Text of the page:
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Assisted Living for Disabled Adults

Learn about assisted living for disabled adults with Seniorly. Assisted living can be a good fit for adults with certain types of disabilities.

By Seniorly Editor · Updated Sep 01, 2021
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Although we primarily serve seniors and their families here at Seniorly, there are people of varying ages who might need assisted living at some point in their lives. Assisted living for adults with disabilities fills a need for people with mobility issues, cognitive impairment, or other conditions that make it difficult to handle the tasks of daily life, or to live independently in a traditional home. 

Assisted living communities provide help with the activities of daily living (ADLs). ADLs are a measure used by medical professionals to determine whether someone can live independently. This includes questions like: Can this person keep themselves and their home clean and orderly? Do they struggle to shop for groceries or prepare meals? Can they safely move about their home and community in order to care for themself? Determining whether a senior or a person with a disability can perform ADLs on their own (or with reasonable assistance) helps care professionals know what level of care that person needs. Many people with disabilities are perfectly capable of living independently with the help of, for example, delivery services and assistive technology, but others might need help with daily life. That’s where assisted living for disabled adults can help, although this is just one of several options available.

Types of disabilities

The term “disability” covers a very wide range of conditions, and even two people with the same type of disability might have totally different needs. Broadly speaking disabilities often fall into the following categories:

  • Sensory disabilities, like visual or hearing impairment, or blindness or deafness
  • Physical disabilities, that affect one’s mobility or dexterity, such as paralyzation or a condition like cerebral palsy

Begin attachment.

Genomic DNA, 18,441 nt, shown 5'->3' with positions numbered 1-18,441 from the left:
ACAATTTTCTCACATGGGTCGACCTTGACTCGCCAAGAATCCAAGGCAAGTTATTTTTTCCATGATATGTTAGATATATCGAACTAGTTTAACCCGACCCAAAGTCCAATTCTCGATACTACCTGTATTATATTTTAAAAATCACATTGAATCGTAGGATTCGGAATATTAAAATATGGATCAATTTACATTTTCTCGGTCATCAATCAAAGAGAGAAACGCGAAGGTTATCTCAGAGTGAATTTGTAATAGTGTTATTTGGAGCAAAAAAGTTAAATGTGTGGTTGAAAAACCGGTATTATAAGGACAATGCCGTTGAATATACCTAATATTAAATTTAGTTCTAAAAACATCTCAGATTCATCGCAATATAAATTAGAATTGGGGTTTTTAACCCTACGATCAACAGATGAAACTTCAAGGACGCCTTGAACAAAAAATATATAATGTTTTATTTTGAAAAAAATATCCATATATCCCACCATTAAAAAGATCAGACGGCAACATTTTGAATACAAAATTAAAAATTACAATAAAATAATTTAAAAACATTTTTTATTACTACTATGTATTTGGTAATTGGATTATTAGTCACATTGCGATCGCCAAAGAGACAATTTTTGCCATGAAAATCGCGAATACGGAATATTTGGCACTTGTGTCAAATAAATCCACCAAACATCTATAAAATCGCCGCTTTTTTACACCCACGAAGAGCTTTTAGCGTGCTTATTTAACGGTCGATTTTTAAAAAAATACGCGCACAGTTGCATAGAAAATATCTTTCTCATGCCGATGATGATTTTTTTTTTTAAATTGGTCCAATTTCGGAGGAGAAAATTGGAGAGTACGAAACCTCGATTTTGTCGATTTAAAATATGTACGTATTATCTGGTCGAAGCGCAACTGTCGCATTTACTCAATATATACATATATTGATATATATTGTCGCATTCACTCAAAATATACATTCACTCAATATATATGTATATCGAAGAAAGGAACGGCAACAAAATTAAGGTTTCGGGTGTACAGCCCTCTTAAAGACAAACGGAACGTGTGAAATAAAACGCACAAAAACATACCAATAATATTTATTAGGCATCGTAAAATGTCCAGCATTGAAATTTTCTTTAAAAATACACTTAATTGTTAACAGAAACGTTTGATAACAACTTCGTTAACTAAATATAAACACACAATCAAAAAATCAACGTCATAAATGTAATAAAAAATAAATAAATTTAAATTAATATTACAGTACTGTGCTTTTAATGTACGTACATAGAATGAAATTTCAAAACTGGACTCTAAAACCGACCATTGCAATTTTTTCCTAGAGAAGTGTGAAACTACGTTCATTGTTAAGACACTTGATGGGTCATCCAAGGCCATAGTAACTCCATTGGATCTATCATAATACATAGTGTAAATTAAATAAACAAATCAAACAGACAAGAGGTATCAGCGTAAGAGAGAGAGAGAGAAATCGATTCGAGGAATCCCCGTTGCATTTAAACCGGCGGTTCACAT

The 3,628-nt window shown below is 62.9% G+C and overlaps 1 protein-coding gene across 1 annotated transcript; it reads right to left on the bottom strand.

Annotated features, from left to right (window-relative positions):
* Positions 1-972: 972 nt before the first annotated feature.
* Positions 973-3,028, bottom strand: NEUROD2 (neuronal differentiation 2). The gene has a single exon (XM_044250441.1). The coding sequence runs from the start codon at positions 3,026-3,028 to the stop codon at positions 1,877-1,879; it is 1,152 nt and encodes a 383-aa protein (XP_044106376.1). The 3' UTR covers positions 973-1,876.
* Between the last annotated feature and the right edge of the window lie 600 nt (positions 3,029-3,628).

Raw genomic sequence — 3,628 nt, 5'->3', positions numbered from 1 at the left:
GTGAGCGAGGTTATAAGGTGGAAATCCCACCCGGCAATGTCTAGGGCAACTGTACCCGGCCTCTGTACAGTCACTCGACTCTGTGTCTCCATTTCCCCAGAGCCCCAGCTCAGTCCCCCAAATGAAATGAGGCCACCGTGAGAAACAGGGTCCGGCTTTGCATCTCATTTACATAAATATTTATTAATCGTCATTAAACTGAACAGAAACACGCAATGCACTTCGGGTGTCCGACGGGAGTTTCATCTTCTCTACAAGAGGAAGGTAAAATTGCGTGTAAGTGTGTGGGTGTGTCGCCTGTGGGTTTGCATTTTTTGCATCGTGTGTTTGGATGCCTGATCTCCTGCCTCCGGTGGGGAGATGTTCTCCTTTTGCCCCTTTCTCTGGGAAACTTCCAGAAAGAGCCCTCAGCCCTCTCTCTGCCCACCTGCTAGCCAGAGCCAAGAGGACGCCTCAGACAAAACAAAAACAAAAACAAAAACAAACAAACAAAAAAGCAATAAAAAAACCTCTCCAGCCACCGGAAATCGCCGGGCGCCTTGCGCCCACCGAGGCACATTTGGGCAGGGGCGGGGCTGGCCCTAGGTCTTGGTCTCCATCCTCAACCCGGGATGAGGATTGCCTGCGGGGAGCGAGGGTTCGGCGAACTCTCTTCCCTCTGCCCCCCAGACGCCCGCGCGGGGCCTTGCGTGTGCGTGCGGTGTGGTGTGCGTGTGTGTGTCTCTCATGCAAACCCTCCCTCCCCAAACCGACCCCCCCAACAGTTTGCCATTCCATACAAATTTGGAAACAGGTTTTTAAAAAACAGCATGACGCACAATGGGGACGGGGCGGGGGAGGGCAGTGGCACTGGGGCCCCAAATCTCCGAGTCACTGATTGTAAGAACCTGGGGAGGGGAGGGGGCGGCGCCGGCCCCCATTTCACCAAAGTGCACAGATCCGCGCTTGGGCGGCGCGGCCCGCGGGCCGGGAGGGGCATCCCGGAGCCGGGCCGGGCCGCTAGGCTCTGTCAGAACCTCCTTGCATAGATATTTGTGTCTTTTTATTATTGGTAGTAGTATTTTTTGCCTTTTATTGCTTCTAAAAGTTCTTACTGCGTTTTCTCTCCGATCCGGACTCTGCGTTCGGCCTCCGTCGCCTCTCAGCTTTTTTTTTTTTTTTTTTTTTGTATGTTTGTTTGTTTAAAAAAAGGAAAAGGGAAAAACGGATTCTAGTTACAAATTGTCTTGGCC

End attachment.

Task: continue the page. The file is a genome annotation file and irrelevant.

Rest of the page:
• Mental illness or psychiatric disabilities, which can affect thinking, emotions, and behaviors
  • Intellectual or learning disabilities that can make it difficult to process or retain information

It pays to remember that a person may experience more than one of these types of disabilities at any given time, and that some debilitating conditions might degenerate over time. So even if someone lived independently or with the help of family members or caregivers for many years, there may come a point when their physical and/or mental health makes finding care imperative.

Types of homes for people with disabilities

While many people with disabilities are able to live independently, others need help with dressing, bathing, mobility, eating, and other daily activities. There are a variety of types of homes for disabled adults, many of which also apply to the senior care space.

Assisted living for people with disabilities

In general, assisted living communities are designed to support people with physical or sensory disabilities, as these are the type most often experienced by seniors as we age. As discussed above, assisted living staff can help with daily personal care by providing three meals a day, housekeeping, and help with bathing, dressing, toileting, and mobility. Although many assisted living communities are well-equipped to also handle the average forgetfulness that can come with age — providing medication management, for example, so that seniors take their medication as prescribed — they are not capable of providing psychiatric care or meeting the specialized needs of people with severe intellectual disabilities. All assisted living facilities should follow accessibility requirements as a default design, as they are built to provide a safe home for people with mobility issues.